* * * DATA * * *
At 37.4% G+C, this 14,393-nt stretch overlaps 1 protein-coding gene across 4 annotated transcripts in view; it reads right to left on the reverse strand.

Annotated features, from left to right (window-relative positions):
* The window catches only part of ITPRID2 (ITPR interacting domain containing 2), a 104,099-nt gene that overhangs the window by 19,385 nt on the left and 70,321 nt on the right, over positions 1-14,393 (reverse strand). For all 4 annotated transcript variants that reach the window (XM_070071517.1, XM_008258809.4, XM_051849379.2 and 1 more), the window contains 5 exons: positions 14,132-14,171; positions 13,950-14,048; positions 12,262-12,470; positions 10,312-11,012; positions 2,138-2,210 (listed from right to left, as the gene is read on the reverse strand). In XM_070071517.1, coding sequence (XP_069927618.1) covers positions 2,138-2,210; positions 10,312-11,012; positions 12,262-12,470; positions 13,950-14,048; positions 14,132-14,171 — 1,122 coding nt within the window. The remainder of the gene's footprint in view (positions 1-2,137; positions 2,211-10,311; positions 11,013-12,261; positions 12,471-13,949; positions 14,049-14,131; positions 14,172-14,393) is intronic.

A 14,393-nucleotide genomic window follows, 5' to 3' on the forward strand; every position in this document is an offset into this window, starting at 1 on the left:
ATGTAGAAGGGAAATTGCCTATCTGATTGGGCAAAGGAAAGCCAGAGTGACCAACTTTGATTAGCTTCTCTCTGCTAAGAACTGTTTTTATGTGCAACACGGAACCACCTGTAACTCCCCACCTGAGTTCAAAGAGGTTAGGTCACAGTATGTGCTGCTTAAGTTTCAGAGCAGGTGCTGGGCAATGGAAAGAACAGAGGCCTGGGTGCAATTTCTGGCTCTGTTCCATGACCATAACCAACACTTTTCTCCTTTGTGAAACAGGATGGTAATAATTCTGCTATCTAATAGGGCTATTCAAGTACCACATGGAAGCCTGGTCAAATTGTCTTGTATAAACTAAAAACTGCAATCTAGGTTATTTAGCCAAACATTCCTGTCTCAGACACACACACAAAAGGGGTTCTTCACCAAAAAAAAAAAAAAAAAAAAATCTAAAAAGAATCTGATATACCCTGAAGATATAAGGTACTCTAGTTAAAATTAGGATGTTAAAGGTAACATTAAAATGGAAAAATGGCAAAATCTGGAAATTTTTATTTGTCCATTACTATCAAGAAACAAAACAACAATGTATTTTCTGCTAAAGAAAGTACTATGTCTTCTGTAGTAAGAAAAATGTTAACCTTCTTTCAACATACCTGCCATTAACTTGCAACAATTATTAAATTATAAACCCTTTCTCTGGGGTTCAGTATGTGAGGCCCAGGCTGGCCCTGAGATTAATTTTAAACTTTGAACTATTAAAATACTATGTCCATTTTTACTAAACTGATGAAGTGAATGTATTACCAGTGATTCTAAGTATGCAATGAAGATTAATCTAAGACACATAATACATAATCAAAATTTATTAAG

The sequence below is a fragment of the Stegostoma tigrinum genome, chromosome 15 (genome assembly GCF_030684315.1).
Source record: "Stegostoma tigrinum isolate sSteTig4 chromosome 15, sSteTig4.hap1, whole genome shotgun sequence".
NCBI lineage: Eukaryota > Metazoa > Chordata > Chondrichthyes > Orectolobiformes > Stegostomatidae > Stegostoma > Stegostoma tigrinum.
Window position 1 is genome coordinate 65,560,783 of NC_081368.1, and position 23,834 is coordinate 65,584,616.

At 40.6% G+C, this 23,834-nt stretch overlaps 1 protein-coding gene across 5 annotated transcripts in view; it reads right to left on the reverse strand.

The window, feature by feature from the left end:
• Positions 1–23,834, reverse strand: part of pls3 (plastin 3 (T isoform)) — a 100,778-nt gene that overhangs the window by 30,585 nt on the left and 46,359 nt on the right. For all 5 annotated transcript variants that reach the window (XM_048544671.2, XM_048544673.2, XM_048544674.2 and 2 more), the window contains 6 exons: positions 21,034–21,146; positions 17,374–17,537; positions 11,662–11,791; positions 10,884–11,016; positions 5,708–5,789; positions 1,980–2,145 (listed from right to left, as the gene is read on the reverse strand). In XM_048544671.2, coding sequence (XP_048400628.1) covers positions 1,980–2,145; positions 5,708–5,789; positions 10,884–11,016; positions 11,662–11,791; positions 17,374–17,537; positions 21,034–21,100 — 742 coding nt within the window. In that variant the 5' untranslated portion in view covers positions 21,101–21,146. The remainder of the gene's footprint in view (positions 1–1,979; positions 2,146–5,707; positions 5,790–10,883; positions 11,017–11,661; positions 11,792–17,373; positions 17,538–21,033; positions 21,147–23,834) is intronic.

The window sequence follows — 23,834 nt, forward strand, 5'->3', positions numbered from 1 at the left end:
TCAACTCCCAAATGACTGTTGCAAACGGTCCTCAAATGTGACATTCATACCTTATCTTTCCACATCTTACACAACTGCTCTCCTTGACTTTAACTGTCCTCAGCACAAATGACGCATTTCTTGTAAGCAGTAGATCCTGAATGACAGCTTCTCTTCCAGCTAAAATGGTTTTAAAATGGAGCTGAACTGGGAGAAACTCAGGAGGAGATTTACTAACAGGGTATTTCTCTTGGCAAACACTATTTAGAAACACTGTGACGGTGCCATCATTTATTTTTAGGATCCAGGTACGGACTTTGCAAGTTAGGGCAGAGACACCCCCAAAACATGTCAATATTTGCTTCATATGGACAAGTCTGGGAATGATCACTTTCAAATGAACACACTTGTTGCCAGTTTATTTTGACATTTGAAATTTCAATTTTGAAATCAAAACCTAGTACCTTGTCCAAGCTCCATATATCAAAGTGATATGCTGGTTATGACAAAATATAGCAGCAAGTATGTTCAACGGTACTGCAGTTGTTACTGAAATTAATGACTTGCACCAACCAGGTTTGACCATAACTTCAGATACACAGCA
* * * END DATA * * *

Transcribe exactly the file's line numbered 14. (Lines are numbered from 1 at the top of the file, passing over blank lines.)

TCAACTCCCAAATGACTGTTGCAAACGGTCCTCAAATGTGACATTCATACCTTATCTTTCCACATCTTACACAACTGCTCTCCTTGACTTTAACTGTCCTCAGCACAAATGACGCATTTCTTGTAAGCAGTAGATCCTGAATGACAGCTTCTCTTCCAGCTAAAATGGTTTTAAAATGGAGCTGAACTGGGAGAAACTCAGGAGGAGATTTACTAACAGGGTATTTCTCTTGGCAAACACTATTTAGAAACACTGTGACGGTGCCATCATTTATTTTTAGGATCCAGGTACGGACTTTGCAAGTTAGGGCAGAGACACCCCCAAAACATGTCAATATTTGCTTCATATGGACAAGTCTGGGAATGATCACTTTCAAATGAACACACTTGTTGCCAGTTTATTTTGACATTTGAAATTTCAATTTTGAAATCAAAACCTAGTACCTTGTCCAAGCTCCATATATCAAAGTGATATGCTGGTTATGACAAAATATAGCAGCAAGTATGTTCAACGGTACTGCAGTTGTTACTGAAATTAATGACTTGCACCAACCAGGTTTGACCATAACTTCAGATACACAGCA